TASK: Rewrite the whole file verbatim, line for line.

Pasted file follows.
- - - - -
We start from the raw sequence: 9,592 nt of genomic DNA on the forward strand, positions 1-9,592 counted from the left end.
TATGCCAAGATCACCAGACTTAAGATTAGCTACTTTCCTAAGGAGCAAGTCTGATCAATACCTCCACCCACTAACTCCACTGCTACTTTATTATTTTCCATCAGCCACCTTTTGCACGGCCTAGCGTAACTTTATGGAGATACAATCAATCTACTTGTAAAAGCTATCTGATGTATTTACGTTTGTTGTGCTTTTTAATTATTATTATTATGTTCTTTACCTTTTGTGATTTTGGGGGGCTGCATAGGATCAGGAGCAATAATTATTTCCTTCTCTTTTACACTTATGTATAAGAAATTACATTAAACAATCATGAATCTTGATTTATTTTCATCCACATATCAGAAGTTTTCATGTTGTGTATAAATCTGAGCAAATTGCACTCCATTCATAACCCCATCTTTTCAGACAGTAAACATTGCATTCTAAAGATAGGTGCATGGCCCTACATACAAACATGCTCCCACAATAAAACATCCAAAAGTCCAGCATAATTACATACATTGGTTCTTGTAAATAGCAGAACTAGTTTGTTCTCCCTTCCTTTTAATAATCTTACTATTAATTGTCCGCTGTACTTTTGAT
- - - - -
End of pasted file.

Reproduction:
We start from the raw sequence: 9,592 nt of genomic DNA on the forward strand, positions 1-9,592 counted from the left end.
TATGCCAAGATCACCAGACTTAAGATTAGCTACTTTCCTAAGGAGCAAGTCTGATCAATACCTCCACCCACTAACTCCACTGCTACTTTATTATTTTCCATCAGCCACCTTTTGCACGGCCTAGCGTAACTTTATGGAGATACAATCAATCTACTTGTAAAAGCTATCTGATGTATTTACGTTTGTTGTGCTTTTTAATTATTATTATTATGTTCTTTACCTTTTGTGATTTTGGGGGGCTGCATAGGATCAGGAGCAATAATTATTTCCTTCTCTTTTACACTTATGTATAAGAAATTACATTAAACAATCATGAATCTTGATTTATTTTCATCCACATATCAGAAGTTTTCATGTTGTGTATAAATCTGAGCAAATTGCACTCCATTCATAACCCCATCTTTTCAGACAGTAAACATTGCATTCTAAAGATAGGTGCATGGCCCTACATACAAACATGCTCCCACAATAAAACATCCAAAAGTCCAGCATAATTACATACATTGGTTCTTGTAAATAGCAGAACTAGTTTGTTCTCCCTTCCTTTTAATAATCTTACTATTAATTGTCCGCTGTACTTTTGAT